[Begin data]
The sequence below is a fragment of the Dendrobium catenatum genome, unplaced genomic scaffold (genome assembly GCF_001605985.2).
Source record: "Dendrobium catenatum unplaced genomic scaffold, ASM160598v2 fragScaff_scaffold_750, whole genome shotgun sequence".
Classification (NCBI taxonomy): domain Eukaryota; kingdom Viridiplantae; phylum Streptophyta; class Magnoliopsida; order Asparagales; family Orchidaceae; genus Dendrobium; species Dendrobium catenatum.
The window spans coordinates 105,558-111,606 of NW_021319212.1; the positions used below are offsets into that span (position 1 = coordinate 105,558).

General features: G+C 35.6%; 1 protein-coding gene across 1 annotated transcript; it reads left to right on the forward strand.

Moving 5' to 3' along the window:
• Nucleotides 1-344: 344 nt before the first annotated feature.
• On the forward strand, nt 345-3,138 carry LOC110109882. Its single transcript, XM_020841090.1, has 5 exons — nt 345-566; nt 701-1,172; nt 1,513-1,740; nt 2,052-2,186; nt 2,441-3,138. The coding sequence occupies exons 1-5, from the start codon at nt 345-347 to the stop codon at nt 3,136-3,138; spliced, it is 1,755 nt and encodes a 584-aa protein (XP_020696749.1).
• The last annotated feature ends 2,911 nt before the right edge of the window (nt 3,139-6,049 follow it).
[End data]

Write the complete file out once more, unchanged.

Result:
The sequence below is a fragment of the Dendrobium catenatum genome, unplaced genomic scaffold (genome assembly GCF_001605985.2).
Source record: "Dendrobium catenatum unplaced genomic scaffold, ASM160598v2 fragScaff_scaffold_750, whole genome shotgun sequence".
Classification (NCBI taxonomy): domain Eukaryota; kingdom Viridiplantae; phylum Streptophyta; class Magnoliopsida; order Asparagales; family Orchidaceae; genus Dendrobium; species Dendrobium catenatum.
The window spans coordinates 105,558-111,606 of NW_021319212.1; the positions used below are offsets into that span (position 1 = coordinate 105,558).

General features: G+C 35.6%; 1 protein-coding gene across 1 annotated transcript; it reads left to right on the forward strand.

Moving 5' to 3' along the window:
• Nucleotides 1-344: 344 nt before the first annotated feature.
• On the forward strand, nt 345-3,138 carry LOC110109882. Its single transcript, XM_020841090.1, has 5 exons — nt 345-566; nt 701-1,172; nt 1,513-1,740; nt 2,052-2,186; nt 2,441-3,138. The coding sequence occupies exons 1-5, from the start codon at nt 345-347 to the stop codon at nt 3,136-3,138; spliced, it is 1,755 nt and encodes a 584-aa protein (XP_020696749.1).
• The last annotated feature ends 2,911 nt before the right edge of the window (nt 3,139-6,049 follow it).